The duties under DIFC CL apply to company directors regardless of the individual’s ‘label’. The all-embracing definition of “officers” includes “director, member of a committee of management, chief executive, manager, secretary or other similar officer of the body corporate or association, or a person purporting to act in such capacity, and an individual who is a controller of the body” (DIFC CL, Article 131). The provisions setting out the general duties owed to the company apply equally to directors and officers. Therefore, the scope of duties under the DIFC regime is potentially applicable to a wider category of persons than the UAE CCL.

Despite the fundamental difference between the two regimes – one being common law based and the other civil law based – the general scope of the directors’ and officers’ duties in the onshore and the DIFC regimes is similar. The onshore regime requires the directors to act in line with the company’s objectives and the DIFC legislation contains a duty to act in the best interests of the company. Both regimes require the directors to exercise their duties in accordance with the standard of care and skill expected of a prudent person. The DIFC Law of Obligations also imposes the fiduciary duty of loyalty on the directors comprising duties to the company of loyalty, confidentiality, care, skill and diligence, and duties to avoid a conflict of interest and to avoid secret profits (Schedule 3 to the Law of Obligations).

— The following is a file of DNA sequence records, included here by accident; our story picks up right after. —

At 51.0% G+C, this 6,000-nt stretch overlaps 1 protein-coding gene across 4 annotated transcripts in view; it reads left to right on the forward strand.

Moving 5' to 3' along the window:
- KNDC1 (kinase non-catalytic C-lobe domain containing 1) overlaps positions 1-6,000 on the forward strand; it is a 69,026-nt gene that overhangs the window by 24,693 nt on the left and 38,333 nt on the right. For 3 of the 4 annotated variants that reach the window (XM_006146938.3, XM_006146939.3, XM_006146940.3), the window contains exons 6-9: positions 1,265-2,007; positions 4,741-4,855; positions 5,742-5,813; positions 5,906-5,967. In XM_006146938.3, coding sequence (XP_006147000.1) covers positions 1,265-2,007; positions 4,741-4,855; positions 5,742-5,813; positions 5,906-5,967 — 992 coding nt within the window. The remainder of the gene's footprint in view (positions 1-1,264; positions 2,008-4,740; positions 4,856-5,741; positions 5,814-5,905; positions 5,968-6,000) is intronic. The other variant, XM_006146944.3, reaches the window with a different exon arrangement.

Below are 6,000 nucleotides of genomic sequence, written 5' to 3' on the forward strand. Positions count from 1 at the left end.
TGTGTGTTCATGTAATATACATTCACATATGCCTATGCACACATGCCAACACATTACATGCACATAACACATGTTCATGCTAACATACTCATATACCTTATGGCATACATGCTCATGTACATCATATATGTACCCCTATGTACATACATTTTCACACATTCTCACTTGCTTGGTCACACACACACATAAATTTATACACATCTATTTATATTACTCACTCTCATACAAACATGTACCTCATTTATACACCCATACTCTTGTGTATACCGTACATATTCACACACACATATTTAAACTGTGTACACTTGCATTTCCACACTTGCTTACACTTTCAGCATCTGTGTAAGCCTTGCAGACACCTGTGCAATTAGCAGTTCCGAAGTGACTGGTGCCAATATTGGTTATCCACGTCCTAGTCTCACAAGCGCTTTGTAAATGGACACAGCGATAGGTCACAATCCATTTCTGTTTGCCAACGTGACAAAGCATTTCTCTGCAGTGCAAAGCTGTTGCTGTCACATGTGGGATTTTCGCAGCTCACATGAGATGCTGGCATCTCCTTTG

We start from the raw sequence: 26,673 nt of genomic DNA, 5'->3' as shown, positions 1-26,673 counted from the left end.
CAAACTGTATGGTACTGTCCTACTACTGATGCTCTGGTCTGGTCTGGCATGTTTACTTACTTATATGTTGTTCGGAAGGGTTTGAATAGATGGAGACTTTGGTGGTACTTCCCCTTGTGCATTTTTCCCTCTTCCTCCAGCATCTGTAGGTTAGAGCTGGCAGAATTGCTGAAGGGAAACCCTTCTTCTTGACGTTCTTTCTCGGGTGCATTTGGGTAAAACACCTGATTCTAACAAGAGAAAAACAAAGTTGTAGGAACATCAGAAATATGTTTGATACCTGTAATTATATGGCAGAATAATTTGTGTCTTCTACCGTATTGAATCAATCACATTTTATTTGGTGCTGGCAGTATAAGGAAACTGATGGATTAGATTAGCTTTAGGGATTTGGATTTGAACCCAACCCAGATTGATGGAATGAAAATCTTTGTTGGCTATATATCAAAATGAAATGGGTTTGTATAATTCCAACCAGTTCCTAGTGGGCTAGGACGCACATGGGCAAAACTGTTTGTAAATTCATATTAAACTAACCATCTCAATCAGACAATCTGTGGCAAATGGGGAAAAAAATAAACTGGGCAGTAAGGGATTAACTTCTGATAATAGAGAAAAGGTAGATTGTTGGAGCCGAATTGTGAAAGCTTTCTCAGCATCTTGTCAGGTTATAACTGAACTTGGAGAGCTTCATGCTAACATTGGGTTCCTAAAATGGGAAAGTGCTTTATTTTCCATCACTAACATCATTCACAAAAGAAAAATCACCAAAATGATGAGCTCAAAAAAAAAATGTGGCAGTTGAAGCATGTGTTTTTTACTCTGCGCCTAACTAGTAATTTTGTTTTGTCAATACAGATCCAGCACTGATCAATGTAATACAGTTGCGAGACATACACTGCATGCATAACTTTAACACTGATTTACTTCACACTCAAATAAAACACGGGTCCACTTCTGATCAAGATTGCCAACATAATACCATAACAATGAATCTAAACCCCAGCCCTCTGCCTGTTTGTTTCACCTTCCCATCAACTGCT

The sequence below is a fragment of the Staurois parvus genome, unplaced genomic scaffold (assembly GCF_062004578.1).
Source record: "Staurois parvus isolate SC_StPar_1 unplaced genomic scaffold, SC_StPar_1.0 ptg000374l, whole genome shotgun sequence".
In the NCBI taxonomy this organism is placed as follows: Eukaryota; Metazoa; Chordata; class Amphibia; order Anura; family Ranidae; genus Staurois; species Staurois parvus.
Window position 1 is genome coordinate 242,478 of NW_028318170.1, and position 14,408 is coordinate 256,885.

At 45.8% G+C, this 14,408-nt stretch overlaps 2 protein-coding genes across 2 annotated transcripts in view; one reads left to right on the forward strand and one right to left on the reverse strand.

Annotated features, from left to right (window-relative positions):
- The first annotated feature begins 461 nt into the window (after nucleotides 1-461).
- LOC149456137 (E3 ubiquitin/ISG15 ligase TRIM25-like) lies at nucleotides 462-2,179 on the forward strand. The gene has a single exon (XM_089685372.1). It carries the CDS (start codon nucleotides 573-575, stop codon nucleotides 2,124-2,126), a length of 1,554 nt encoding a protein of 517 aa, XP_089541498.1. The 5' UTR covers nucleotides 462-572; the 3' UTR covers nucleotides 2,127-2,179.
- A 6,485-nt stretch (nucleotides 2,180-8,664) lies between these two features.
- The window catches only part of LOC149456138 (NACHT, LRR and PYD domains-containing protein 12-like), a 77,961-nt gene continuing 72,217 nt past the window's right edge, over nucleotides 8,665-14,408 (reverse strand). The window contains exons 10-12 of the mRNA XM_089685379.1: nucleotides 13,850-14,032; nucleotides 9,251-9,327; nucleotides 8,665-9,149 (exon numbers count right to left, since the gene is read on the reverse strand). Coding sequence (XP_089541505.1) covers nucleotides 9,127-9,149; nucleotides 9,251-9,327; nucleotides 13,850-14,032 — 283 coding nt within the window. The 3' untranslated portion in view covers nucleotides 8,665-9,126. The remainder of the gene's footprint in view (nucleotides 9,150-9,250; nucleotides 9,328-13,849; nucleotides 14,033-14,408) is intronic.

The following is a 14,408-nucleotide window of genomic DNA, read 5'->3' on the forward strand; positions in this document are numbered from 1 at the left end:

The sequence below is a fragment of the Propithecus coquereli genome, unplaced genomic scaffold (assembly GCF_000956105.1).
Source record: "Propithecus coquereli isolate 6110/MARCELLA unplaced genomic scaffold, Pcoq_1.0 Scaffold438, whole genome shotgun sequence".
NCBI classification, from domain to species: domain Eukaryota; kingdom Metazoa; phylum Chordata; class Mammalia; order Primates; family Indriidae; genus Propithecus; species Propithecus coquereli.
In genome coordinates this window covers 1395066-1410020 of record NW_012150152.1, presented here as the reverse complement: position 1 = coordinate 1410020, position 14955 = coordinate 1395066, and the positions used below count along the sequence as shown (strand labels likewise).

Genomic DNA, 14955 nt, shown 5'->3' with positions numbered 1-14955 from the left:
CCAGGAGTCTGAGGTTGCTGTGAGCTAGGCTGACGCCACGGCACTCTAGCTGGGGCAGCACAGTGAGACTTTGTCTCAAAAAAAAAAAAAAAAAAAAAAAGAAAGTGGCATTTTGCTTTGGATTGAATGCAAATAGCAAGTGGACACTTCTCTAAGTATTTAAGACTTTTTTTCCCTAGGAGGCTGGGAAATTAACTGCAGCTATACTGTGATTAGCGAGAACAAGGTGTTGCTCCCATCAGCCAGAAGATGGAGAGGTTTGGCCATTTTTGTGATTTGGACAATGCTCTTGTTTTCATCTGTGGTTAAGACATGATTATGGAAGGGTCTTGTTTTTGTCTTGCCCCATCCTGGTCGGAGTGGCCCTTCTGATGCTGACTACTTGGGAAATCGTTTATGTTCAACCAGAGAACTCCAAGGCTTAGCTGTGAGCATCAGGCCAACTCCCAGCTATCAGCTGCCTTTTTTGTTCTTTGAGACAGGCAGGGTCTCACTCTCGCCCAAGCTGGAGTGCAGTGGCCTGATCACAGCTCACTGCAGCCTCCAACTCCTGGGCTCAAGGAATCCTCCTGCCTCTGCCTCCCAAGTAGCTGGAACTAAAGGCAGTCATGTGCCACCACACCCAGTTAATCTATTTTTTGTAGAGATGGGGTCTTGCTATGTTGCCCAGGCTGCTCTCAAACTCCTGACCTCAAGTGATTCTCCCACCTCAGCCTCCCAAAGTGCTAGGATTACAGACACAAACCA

Due to the fact that the legal system in the DIFC is a common law legal system, some of the concepts, for example the concept of a fiduciary duty, do not exist under the UAE onshore civil law system and so do not form part of the UAE onshore directors’ duty liability regime. However, the positive duty to act in the best interests of the company introduced by the UAE CCL in 2016 encompasses similar duties (for example, a duty to disclose conflict of interest and a duty not to misuse confidential information). From the legislative perspective, there are more similarities in the two systems than one might expect, but there is scope for differences in the regulatory and judicial interpretation that may affect the position. Thus, in the DIFC, English case law assists in defining the scope of the directors’ duties.